“There’s a fairly strong incentive for well-to-do retirees to leave New York,” said Kent Gardner, chief economist for the Center for Governmental Research in Rochester.

New York has a long-standing reputation as a miserable place to retire. AARP, Forbes, Kiplinger’s Personal Finance Magazine among others prominently list New York as one of the worst states for retirement, citing high income and property taxes as the main reasons for state coming in at the bottom of the pile.

Among other states attracting a share of New Yorker income are North Carolina, Georgia, South Carolina and Texas, all of which offer some respite from New York’s tax burden. While not all those departing migrants are retirees, wealth advisers in the region said many states are proving attractive to the New York retirement community for reasons well beyond weather.

Even after considering the potential higher costs from homeowners and car insurance in locales such as Florida and Texas, an analysis of the bottom line costs still leaves former New Yorkers well ahead when they assess costs of relocating or remaining.

“From a tax standpoint there are more friendly places to retire,” said Jeffrey Kerr, a Binghamton-based financial adviser who said many of his clients have done the side-by-side analysis and several have opted to relocate.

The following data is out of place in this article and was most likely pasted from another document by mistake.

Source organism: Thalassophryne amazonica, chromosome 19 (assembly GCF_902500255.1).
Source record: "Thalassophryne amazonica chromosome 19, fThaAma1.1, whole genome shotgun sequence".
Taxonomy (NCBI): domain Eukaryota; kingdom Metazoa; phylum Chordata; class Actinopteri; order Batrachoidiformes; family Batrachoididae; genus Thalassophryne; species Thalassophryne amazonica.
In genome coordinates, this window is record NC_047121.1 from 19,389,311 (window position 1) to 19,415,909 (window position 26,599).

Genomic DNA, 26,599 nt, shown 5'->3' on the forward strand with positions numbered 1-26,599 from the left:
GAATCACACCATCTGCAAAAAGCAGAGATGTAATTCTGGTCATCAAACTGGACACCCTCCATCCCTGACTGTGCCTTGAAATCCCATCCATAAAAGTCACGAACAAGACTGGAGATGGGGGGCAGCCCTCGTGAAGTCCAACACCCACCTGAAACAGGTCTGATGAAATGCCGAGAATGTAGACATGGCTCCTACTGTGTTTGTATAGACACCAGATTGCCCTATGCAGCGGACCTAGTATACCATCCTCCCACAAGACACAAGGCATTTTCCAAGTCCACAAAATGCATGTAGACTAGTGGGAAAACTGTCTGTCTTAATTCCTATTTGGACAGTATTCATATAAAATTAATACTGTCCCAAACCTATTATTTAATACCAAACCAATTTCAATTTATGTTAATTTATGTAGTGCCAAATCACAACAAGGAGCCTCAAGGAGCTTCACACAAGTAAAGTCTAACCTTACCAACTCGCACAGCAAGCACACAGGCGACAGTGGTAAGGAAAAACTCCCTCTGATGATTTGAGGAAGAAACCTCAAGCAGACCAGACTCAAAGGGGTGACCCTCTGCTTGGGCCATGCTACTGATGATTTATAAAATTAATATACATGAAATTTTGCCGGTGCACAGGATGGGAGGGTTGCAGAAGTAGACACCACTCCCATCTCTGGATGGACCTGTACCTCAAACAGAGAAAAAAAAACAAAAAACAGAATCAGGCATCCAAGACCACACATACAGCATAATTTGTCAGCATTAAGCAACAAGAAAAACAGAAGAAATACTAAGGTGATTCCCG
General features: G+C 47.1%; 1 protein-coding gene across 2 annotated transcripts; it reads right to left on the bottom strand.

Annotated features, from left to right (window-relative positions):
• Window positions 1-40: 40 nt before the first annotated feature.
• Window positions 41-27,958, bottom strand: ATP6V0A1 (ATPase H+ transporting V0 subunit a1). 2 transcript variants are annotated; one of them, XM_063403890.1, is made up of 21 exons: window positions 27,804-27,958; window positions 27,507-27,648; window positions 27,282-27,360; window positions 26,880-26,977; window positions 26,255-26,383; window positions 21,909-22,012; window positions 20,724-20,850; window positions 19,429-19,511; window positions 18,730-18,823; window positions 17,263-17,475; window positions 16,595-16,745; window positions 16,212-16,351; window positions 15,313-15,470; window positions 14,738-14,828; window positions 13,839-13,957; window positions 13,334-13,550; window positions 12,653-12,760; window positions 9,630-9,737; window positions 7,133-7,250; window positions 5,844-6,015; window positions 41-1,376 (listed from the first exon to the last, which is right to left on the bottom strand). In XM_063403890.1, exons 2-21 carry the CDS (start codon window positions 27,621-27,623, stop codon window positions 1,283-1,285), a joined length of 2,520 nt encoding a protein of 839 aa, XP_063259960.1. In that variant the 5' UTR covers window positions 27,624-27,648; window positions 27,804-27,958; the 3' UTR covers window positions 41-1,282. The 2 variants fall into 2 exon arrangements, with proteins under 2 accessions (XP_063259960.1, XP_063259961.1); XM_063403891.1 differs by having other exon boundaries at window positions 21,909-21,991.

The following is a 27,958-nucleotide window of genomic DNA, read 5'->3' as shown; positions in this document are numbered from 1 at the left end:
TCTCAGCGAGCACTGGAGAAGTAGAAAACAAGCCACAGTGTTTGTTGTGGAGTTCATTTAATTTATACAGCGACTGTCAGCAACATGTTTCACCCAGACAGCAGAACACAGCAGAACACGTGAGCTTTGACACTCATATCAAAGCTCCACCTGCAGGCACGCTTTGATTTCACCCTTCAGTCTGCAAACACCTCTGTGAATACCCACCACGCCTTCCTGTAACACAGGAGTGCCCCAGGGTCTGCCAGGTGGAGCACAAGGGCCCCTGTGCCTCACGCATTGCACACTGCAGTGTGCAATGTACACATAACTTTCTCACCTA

Those with strong family ties in the region may choose to relocate to just across the border to Pennsylvania, Kerr said, while still realizing savings on both income and property taxes. Another client of Kerr’s selected New Hampshire, long known as a tax haven, a state with no income or sales tax.

“I can’t think of anyone who has not asked the question” whether it would be more advantageous to move out of state in retirement, said William J. Scannell, managing partner of the Binghamton-based accounting firm Johnson, Lauder & Savidge.

Breaks insufficient

Not all retirees are slammed by New York taxes. Those who collect a public pension — such as teachers, government workers and retired politicians — aren’t subject to state income tax. However, even many public pensioners have moved: 20 percent collect their retirement checks outside New York, according to figures compiled by the Office of the State Comptroller.

For other retirees, only the first $20,000 in private retirement income such as pensions or tax-advantaged savings, such as a 401k, is tax exempt. Social security payments are exempt from New York income taxes. For those with more lucrative retirement packages, the tax bite could be substantial, prompting them to abandon New York for states where they can retain a larger share of their retirement income.